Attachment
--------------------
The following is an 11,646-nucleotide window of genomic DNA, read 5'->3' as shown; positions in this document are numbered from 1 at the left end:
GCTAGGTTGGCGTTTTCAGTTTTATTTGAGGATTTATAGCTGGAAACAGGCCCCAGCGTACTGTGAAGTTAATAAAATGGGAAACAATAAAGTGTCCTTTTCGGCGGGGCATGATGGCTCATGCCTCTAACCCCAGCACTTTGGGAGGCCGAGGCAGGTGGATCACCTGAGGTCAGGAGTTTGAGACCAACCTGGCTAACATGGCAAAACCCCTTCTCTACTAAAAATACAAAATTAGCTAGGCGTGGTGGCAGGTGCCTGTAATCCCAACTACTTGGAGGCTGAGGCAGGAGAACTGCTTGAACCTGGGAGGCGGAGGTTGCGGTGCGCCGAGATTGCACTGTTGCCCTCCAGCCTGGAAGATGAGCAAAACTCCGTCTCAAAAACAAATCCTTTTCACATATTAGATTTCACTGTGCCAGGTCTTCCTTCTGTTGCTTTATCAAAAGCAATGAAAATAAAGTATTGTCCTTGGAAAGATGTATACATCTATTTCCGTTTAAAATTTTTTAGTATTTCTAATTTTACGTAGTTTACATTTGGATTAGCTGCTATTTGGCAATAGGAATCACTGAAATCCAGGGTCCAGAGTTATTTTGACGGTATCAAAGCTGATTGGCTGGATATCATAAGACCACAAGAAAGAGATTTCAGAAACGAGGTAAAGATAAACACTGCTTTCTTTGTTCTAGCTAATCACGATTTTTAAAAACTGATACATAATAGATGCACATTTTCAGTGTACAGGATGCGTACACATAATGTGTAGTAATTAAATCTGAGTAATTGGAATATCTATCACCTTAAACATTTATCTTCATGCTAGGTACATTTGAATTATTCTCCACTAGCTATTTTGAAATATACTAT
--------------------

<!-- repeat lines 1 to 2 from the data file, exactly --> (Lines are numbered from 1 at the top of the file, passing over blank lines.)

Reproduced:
The following is an 11,646-nucleotide window of genomic DNA, read 5'->3' as shown; positions in this document are numbered from 1 at the left end:
GCTAGGTTGGCGTTTTCAGTTTTATTTGAGGATTTATAGCTGGAAACAGGCCCCAGCGTACTGTGAAGTTAATAAAATGGGAAACAATAAAGTGTCCTTTTCGGCGGGGCATGATGGCTCATGCCTCTAACCCCAGCACTTTGGGAGGCCGAGGCAGGTGGATCACCTGAGGTCAGGAGTTTGAGACCAACCTGGCTAACATGGCAAAACCCCTTCTCTACTAAAAATACAAAATTAGCTAGGCGTGGTGGCAGGTGCCTGTAATCCCAACTACTTGGAGGCTGAGGCAGGAGAACTGCTTGAACCTGGGAGGCGGAGGTTGCGGTGCGCCGAGATTGCACTGTTGCCCTCCAGCCTGGAAGATGAGCAAAACTCCGTCTCAAAAACAAATCCTTTTCACATATTAGATTTCACTGTGCCAGGTCTTCCTTCTGTTGCTTTATCAAAAGCAATGAAAATAAAGTATTGTCCTTGGAAAGATGTATACATCTATTTCCGTTTAAAATTTTTTAGTATTTCTAATTTTACGTAGTTTACATTTGGATTAGCTGCTATTTGGCAATAGGAATCACTGAAATCCAGGGTCCAGAGTTATTTTGACGGTATCAAAGCTGATTGGCTGGATATCATAAGACCACAAGAAAGAGATTTCAGAAACGAGGTAAAGATAAACACTGCTTTCTTTGTTCTAGCTAATCACGATTTTTAAAAACTGATACATAATAGATGCACATTTTCAGTGTACAGGATGCGTACACATAATGTGTAGTAATTAAATCTGAGTAATTGGAATATCTATCACCTTAAACATTTATCTTCATGCTAGGTACATTTGAATTATTCTCCACTAGCTATTTTGAAATATACTAT